Papon verdict evokes mixture of relief and bitterness

The mixed verdict left many in the courtroom — including lawyers for the prosecution and defense, and some relatives of Jews deported from France during World War II — far from satisfied.

The sentence "leaves behind a certain bitterness," CRIF, the umbrella group of secular French Jewish organizations, announced in a statement.

Many expressed concern that because of Papon's age and the appeals process, he might never spend a day in jail.

CRIF and other French Jewish organizations applauded the guilty verdict against Papon, 87, but they were clearly expecting a harsher sentence.

The Jewish Student Union of France said the jury, attempting not to disappoint anyone, managed to disappoint everyone.

The group said it "deplores the inadequate link between the crimes he is accused of and the sentence he got."

Papon went on trial in October on charges of ordering the arrest of 1,560 Jews, 223 of them children, between 1942 and 1944, when he was secretary-general of the Bordeaux prefect's office and head of its Jewish affairs office.

After the liberation, Papon enjoyed an illustrious postwar career, serving as police chief of Paris from 1958 to 1967 and as budget minister in the French Cabinet during the 1970s.

Legal action against Papon began in 1981 after a newspaper article detailed his past.

But proceedings against him were repeatedly obstructed by French officials reluctant to see a trial dredge up embarrassing memories of France's collaboration with Nazi occupiers.

French Jewish groups and the lawyers for the civil plaintiffs in the case had expected a life sentence — the legal norm in France for crimes against humanity.

In its verdict, the jury of nine civilians and three judges said Papon was guilty on the charges of arrest and illegal deportation of some of the Jews deported from the Bordeaux region.

But the jury did not convict him of complicity to murder, accepting the defense argument that Papon was not aware of Hitler's Final Solution plan to exterminate the Jews.

One of the civil plaintiffs' lawyers, Alain Levy, charged that Papon's lawyer had misled the jury by saying in his closing argument that Papon could not be convicted as an accomplice to murder if he hadn't known of the Final Solution.

Levy had argued during the trial that Papon knew the deportees would be led to their deaths, even if he did not know the full dimensions of the Nazi genocide.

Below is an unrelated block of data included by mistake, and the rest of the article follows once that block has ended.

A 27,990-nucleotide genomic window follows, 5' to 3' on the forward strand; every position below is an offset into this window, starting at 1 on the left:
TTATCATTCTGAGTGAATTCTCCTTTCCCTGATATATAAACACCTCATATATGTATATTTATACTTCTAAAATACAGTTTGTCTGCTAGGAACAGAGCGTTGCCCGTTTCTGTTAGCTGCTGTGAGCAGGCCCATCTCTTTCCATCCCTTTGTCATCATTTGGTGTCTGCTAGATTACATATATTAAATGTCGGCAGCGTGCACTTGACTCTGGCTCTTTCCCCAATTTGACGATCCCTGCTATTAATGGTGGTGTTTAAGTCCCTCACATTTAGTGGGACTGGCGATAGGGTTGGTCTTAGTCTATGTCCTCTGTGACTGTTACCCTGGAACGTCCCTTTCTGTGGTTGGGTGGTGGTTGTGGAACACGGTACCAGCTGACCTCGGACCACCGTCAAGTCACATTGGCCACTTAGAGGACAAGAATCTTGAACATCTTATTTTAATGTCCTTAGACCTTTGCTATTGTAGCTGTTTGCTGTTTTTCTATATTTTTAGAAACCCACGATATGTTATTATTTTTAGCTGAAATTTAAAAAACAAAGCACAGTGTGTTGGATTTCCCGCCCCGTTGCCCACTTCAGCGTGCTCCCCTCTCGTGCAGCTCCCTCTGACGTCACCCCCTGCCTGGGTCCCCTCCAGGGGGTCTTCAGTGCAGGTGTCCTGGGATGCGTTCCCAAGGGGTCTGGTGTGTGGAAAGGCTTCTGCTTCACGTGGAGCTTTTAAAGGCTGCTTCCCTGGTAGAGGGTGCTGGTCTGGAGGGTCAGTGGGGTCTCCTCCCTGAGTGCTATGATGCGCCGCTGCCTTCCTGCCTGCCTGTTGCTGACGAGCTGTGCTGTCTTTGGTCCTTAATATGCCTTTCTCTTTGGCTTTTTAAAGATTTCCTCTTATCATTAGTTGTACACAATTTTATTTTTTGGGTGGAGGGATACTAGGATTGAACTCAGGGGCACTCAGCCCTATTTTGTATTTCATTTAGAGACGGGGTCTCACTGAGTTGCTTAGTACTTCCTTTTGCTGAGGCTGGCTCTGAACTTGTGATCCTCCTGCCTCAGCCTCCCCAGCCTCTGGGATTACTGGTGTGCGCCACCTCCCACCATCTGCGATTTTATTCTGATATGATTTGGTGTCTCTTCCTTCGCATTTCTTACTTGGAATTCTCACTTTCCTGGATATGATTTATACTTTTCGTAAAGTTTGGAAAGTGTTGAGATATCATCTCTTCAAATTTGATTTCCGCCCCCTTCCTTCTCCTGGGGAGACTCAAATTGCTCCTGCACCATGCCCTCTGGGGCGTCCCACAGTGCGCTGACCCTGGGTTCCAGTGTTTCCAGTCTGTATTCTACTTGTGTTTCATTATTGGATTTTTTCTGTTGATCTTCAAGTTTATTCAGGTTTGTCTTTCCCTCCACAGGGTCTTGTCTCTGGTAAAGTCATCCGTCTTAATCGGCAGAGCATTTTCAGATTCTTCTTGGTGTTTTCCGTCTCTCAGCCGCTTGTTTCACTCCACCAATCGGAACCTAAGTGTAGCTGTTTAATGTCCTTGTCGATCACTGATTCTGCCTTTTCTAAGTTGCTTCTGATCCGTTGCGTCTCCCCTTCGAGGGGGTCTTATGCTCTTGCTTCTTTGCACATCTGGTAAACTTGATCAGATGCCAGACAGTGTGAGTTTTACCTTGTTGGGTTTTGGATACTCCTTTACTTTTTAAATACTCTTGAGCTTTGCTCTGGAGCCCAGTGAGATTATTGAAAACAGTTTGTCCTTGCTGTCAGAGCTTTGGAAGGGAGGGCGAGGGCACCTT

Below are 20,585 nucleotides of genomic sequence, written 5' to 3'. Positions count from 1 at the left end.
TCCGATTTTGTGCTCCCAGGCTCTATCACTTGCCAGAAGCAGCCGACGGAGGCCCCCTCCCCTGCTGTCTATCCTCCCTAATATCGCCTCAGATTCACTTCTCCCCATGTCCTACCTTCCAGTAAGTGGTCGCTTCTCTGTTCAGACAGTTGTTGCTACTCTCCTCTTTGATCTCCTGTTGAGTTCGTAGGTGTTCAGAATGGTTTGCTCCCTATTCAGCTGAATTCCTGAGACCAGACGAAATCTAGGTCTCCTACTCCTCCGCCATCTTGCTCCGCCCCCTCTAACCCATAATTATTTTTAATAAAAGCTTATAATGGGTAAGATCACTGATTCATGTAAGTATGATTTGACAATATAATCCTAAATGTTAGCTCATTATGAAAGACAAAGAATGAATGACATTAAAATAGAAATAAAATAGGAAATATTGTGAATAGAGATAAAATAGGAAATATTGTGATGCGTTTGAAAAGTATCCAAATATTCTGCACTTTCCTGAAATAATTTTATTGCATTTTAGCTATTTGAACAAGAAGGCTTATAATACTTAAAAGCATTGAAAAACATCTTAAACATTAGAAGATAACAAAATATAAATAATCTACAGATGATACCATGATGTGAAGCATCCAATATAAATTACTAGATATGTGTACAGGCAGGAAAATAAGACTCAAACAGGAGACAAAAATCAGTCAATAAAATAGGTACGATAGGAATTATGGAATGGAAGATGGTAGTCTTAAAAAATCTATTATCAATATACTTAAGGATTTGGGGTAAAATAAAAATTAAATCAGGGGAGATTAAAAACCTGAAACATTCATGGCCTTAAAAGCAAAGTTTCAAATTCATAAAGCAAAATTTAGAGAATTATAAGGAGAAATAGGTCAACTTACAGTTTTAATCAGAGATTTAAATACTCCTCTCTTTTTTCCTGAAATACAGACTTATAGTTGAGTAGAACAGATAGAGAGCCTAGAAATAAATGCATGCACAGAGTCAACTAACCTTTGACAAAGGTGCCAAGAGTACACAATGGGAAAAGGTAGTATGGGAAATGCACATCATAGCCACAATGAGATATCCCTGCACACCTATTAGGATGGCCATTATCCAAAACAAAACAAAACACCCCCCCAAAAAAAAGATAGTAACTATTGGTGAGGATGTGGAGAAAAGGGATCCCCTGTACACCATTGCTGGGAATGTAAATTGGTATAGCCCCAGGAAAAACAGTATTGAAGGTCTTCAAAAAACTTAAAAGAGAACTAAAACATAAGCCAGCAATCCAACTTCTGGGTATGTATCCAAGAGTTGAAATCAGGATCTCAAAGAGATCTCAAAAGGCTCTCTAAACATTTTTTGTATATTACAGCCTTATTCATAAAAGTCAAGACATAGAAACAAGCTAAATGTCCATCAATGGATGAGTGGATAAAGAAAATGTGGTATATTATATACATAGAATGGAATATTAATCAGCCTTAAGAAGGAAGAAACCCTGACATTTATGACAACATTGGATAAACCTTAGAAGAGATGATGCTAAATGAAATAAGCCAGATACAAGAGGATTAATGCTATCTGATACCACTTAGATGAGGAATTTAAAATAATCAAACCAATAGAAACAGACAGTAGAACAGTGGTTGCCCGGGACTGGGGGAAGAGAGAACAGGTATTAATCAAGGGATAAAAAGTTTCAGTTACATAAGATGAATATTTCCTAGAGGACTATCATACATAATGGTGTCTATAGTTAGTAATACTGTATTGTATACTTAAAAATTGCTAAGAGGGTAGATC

Indeed, Papon had admitted during the trial that children taken out of hiding and deported from Bordeaux during the war would meet a "cruel fate."

At the postwar Nuremberg Trials, where the definition of crimes against humanity was established, the judges said the mere knowledge that Jews were going to their deaths established the guilt of those involved.

Nearly all of the Jews deported from Bordeaux died in the Auschwitz gas chambers.

For his part, Papon, who was hospitalized several times during the course of the trial, showed no emotion when the verdict was read.

In a final statement to the jury, Papon said, "The accusations are false and this trial is a fake."

Relatives of some of the victims gasped when the verdict was read and they heard that Papon had been absolved of the deportees' deaths.

But some expressed relief.

"For a man of such standing, a man with such a high idea of himself, you can't say this is nothing," said Michel Slitinsky, a plaintiff in the case who brought the first charges against Papon in 1981 and whose father was among those rounded up by Papon's police.

While many believed the sentence should have been greater, the symbolism of the verdict was important.

"The symbolic conviction shows the French people consider the Vichy government and its civil servants to be fully responsible for the deportation of France's Jews," said CRIF, the French Jewish group.

The Simon Wiesenthal Center in Israel expressed the view of many when it said, "This conviction reinforces the important principle that there can be no statute of limitations on the crimes of the Holocaust."